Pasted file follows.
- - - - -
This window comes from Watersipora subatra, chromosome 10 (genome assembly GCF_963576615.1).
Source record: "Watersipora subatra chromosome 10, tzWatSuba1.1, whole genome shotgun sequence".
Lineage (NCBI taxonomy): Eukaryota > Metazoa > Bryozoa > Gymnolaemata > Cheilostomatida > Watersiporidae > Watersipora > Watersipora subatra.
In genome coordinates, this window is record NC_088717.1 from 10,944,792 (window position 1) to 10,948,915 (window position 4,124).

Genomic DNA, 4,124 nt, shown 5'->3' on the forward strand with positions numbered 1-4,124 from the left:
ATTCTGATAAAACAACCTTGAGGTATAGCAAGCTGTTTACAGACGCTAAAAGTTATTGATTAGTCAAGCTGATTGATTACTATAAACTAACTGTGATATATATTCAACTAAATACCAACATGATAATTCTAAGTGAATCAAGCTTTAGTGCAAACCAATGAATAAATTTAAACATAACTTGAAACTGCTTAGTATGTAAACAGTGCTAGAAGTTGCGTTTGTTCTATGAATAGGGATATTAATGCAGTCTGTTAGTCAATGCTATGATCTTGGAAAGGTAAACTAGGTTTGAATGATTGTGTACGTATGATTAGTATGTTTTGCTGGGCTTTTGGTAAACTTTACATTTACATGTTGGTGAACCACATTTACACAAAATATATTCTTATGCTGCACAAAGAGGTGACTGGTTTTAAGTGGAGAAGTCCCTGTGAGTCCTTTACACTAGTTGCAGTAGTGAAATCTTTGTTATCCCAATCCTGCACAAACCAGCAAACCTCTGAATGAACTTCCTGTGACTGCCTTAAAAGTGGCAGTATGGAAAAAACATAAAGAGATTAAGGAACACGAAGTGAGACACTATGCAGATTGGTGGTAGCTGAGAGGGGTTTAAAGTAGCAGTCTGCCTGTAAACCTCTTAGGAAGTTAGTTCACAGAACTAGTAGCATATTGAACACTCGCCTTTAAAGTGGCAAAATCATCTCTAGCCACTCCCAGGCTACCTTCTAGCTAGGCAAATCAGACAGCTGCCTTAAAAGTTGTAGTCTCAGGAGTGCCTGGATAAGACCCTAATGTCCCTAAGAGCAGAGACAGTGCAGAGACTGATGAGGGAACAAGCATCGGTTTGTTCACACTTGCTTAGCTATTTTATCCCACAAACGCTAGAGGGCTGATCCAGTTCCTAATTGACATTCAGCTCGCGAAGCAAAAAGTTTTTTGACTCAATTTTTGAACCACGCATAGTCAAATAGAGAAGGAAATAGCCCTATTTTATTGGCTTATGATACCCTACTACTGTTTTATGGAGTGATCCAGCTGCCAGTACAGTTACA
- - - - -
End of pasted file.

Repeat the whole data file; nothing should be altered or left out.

This window comes from Watersipora subatra, chromosome 10 (genome assembly GCF_963576615.1).
Source record: "Watersipora subatra chromosome 10, tzWatSuba1.1, whole genome shotgun sequence".
Lineage (NCBI taxonomy): Eukaryota > Metazoa > Bryozoa > Gymnolaemata > Cheilostomatida > Watersiporidae > Watersipora > Watersipora subatra.
In genome coordinates, this window is record NC_088717.1 from 10,944,792 (window position 1) to 10,948,915 (window position 4,124).

Genomic DNA, 4,124 nt, shown 5'->3' on the forward strand with positions numbered 1-4,124 from the left:
ATTCTGATAAAACAACCTTGAGGTATAGCAAGCTGTTTACAGACGCTAAAAGTTATTGATTAGTCAAGCTGATTGATTACTATAAACTAACTGTGATATATATTCAACTAAATACCAACATGATAATTCTAAGTGAATCAAGCTTTAGTGCAAACCAATGAATAAATTTAAACATAACTTGAAACTGCTTAGTATGTAAACAGTGCTAGAAGTTGCGTTTGTTCTATGAATAGGGATATTAATGCAGTCTGTTAGTCAATGCTATGATCTTGGAAAGGTAAACTAGGTTTGAATGATTGTGTACGTATGATTAGTATGTTTTGCTGGGCTTTTGGTAAACTTTACATTTACATGTTGGTGAACCACATTTACACAAAATATATTCTTATGCTGCACAAAGAGGTGACTGGTTTTAAGTGGAGAAGTCCCTGTGAGTCCTTTACACTAGTTGCAGTAGTGAAATCTTTGTTATCCCAATCCTGCACAAACCAGCAAACCTCTGAATGAACTTCCTGTGACTGCCTTAAAAGTGGCAGTATGGAAAAAACATAAAGAGATTAAGGAACACGAAGTGAGACACTATGCAGATTGGTGGTAGCTGAGAGGGGTTTAAAGTAGCAGTCTGCCTGTAAACCTCTTAGGAAGTTAGTTCACAGAACTAGTAGCATATTGAACACTCGCCTTTAAAGTGGCAAAATCATCTCTAGCCACTCCCAGGCTACCTTCTAGCTAGGCAAATCAGACAGCTGCCTTAAAAGTTGTAGTCTCAGGAGTGCCTGGATAAGACCCTAATGTCCCTAAGAGCAGAGACAGTGCAGAGACTGATGAGGGAACAAGCATCGGTTTGTTCACACTTGCTTAGCTATTTTATCCCACAAACGCTAGAGGGCTGATCCAGTTCCTAATTGACATTCAGCTCGCGAAGCAAAAAGTTTTTTGACTCAATTTTTGAACCACGCATAGTCAAATAGAGAAGGAAATAGCCCTATTTTATTGGCTTATGATACCCTACTACTGTTTTATGGAGTGATCCAGCTGCCAGTACAGTTACA